<b> is a cute CSS sandbag with 3 fewer letters than span so far as I'm
concerned :) (yeah, it's also just typographic convention)

I would like to continue using <small> as sub thingies in my headings,
but I don't think it should actually be recommended as a solution to
the issue. It's just using contraception off-label for teenage acne.

Mallory


On Mon, May 20, 2013 at 05:02:15PM +0000, Adrian Roselli wrote:
> Don't?
> 
> That's a great question that I cannot answer. I assumed it was another holdover, an attempt to justify how abused elements in the wild were already being used (I consider <b> and <i> to be in this came category).
> 
> Really, it's an element that authors are using the wrong way - not just visually, but because they think legal text is unimportant (regardless of how pretty it isn't in a layout).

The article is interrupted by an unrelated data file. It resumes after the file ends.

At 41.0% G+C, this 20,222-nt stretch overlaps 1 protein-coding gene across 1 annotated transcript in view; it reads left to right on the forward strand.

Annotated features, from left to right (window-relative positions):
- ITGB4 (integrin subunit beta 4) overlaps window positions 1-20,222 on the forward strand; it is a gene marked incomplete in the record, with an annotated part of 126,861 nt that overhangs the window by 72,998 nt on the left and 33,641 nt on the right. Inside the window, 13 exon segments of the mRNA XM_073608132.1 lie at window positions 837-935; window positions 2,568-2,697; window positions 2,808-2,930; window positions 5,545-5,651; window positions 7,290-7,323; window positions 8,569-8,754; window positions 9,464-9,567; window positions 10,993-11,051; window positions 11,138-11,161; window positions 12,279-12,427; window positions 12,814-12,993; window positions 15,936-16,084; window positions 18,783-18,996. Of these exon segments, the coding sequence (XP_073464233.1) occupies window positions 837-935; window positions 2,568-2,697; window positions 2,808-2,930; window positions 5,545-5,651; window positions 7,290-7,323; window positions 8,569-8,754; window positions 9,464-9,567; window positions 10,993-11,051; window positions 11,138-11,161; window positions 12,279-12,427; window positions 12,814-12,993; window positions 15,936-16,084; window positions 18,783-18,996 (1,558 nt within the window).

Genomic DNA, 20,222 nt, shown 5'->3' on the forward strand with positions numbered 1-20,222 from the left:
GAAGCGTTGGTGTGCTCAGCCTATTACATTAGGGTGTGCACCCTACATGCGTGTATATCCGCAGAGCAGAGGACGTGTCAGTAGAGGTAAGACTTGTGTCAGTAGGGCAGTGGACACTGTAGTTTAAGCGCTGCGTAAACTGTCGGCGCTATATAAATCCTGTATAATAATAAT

> 
> 
> 
> 
> From: Steve Faulkner [mailto:faulkner.steve@gmail.com]
> Sent: Monday, May 20, 2013 12:58 PM
> To: Adrian Roselli
> Cc: Ian Devlin; public-html@w3.org
> Subject: Re: indicating subtitles using small
> 
> Ok, if its stylistic only why keep it?
> 
> --
> 
> Regards
> 
> SteveF
> HTML 5.1<http://www.w3.org/html/wg/drafts/html/master/>
> 
> On 20 May 2013 17:56, Adrian Roselli <Roselli@algonquinstudios.com<mailto:Roselli@algonquinstudios.com>> wrote:
> 
> The spec example of disclaimer text does not mean the text is any less important. If anything, that text is even more important because of its legal implications.
> 
> The purpose of <small> is to make it visually smaller. Since I don't believe it maps to a non-visual medium in any way (does a screen reader do something different with it?), <small> to me is strictly stylistic.
> 
> So, no, I don't think it semantically de-emphasizes text in any way nor should it.
> 
> As a visual reader/author, I can understand why it *feels* like it should de-emphasize, but unless that's how it's truly being used, and can map to a non-visual medium, I don't think it fits.
> 
> 
> 
>